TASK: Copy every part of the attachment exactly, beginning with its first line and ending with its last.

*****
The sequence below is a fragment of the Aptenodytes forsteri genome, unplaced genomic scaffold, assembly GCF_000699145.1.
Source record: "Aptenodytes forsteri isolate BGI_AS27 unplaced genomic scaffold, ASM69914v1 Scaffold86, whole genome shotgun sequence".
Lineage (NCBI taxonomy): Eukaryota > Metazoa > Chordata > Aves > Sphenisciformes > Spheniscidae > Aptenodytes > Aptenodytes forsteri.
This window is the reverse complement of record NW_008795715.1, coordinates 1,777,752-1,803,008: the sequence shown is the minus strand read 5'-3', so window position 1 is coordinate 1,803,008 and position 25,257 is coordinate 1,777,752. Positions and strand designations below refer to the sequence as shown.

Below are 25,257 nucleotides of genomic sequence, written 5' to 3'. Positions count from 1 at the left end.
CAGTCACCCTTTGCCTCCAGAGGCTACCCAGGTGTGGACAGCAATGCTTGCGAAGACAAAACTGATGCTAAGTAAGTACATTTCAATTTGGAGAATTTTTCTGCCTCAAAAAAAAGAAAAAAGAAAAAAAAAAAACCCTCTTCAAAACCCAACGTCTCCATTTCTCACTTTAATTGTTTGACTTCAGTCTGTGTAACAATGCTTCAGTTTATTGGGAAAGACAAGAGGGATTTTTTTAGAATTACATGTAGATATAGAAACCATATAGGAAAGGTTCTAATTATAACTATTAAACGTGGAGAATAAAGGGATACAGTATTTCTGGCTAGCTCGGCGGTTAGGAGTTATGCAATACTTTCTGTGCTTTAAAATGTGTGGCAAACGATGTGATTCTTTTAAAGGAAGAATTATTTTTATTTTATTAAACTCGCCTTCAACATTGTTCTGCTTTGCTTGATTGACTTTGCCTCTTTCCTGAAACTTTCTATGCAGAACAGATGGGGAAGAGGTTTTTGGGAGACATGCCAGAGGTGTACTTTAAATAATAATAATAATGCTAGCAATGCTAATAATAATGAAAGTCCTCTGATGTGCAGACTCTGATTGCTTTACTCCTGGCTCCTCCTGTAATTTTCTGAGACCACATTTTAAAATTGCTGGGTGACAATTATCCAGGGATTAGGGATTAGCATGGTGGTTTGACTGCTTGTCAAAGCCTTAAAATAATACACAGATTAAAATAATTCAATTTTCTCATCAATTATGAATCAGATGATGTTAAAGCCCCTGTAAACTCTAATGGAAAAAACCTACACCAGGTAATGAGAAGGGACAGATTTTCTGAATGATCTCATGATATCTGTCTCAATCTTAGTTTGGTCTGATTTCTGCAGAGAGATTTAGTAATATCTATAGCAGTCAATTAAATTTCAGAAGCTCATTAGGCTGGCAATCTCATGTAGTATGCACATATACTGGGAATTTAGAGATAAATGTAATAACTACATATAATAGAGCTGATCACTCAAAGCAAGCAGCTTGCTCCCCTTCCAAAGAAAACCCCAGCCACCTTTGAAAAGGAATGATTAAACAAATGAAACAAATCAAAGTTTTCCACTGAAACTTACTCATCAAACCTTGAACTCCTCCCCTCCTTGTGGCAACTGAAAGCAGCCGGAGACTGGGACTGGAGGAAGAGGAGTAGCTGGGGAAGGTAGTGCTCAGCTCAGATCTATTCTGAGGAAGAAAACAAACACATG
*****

The sequence below is a fragment of the Aptenodytes forsteri genome, unplaced genomic scaffold, assembly GCF_000699145.1.
Source record: "Aptenodytes forsteri isolate BGI_AS27 unplaced genomic scaffold, ASM69914v1 Scaffold86, whole genome shotgun sequence".
Lineage (NCBI taxonomy): Eukaryota > Metazoa > Chordata > Aves > Sphenisciformes > Spheniscidae > Aptenodytes > Aptenodytes forsteri.
This window is the reverse complement of record NW_008795715.1, coordinates 1,777,752-1,803,008: the sequence shown is the minus strand read 5'-3', so window position 1 is coordinate 1,803,008 and position 25,257 is coordinate 1,777,752. Positions and strand designations below refer to the sequence as shown.

Below are 25,257 nucleotides of genomic sequence, written 5' to 3'. Positions count from 1 at the left end.
CAGTCACCCTTTGCCTCCAGAGGCTACCCAGGTGTGGACAGCAATGCTTGCGAAGACAAAACTGATGCTAAGTAAGTACATTTCAATTTGGAGAATTTTTCTGCCTCAAAAAAAAGAAAAAAGAAAAAAAAAAAACCCTCTTCAAAACCCAACGTCTCCATTTCTCACTTTAATTGTTTGACTTCAGTCTGTGTAACAATGCTTCAGTTTATTGGGAAAGACAAGAGGGATTTTTTTAGAATTACATGTAGATATAGAAACCATATAGGAAAGGTTCTAATTATAACTATTAAACGTGGAGAATAAAGGGATACAGTATTTCTGGCTAGCTCGGCGGTTAGGAGTTATGCAATACTTTCTGTGCTTTAAAATGTGTGGCAAACGATGTGATTCTTTTAAAGGAAGAATTATTTTTATTTTATTAAACTCGCCTTCAACATTGTTCTGCTTTGCTTGATTGACTTTGCCTCTTTCCTGAAACTTTCTATGCAGAACAGATGGGGAAGAGGTTTTTGGGAGACATGCCAGAGGTGTACTTTAAATAATAATAATAATGCTAGCAATGCTAATAATAATGAAAGTCCTCTGATGTGCAGACTCTGATTGCTTTACTCCTGGCTCCTCCTGTAATTTTCTGAGACCACATTTTAAAATTGCTGGGTGACAATTATCCAGGGATTAGGGATTAGCATGGTGGTTTGACTGCTTGTCAAAGCCTTAAAATAATACACAGATTAAAATAATTCAATTTTCTCATCAATTATGAATCAGATGATGTTAAAGCCCCTGTAAACTCTAATGGAAAAAACCTACACCAGGTAATGAGAAGGGACAGATTTTCTGAATGATCTCATGATATCTGTCTCAATCTTAGTTTGGTCTGATTTCTGCAGAGAGATTTAGTAATATCTATAGCAGTCAATTAAATTTCAGAAGCTCATTAGGCTGGCAATCTCATGTAGTATGCACATATACTGGGAATTTAGAGATAAATGTAATAACTACATATAATAGAGCTGATCACTCAAAGCAAGCAGCTTGCTCCCCTTCCAAAGAAAACCCCAGCCACCTTTGAAAAGGAATGATTAAACAAATGAAACAAATCAAAGTTTTCCACTGAAACTTACTCATCAAACCTTGAACTCCTCCCCTCCTTGTGGCAACTGAAAGCAGCCGGAGACTGGGACTGGAGGAAGAGGAGTAGCTGGGGAAGGTAGTGCTCAGCTCAGATCTATTCTGAGGAAGAAAACAAACACATG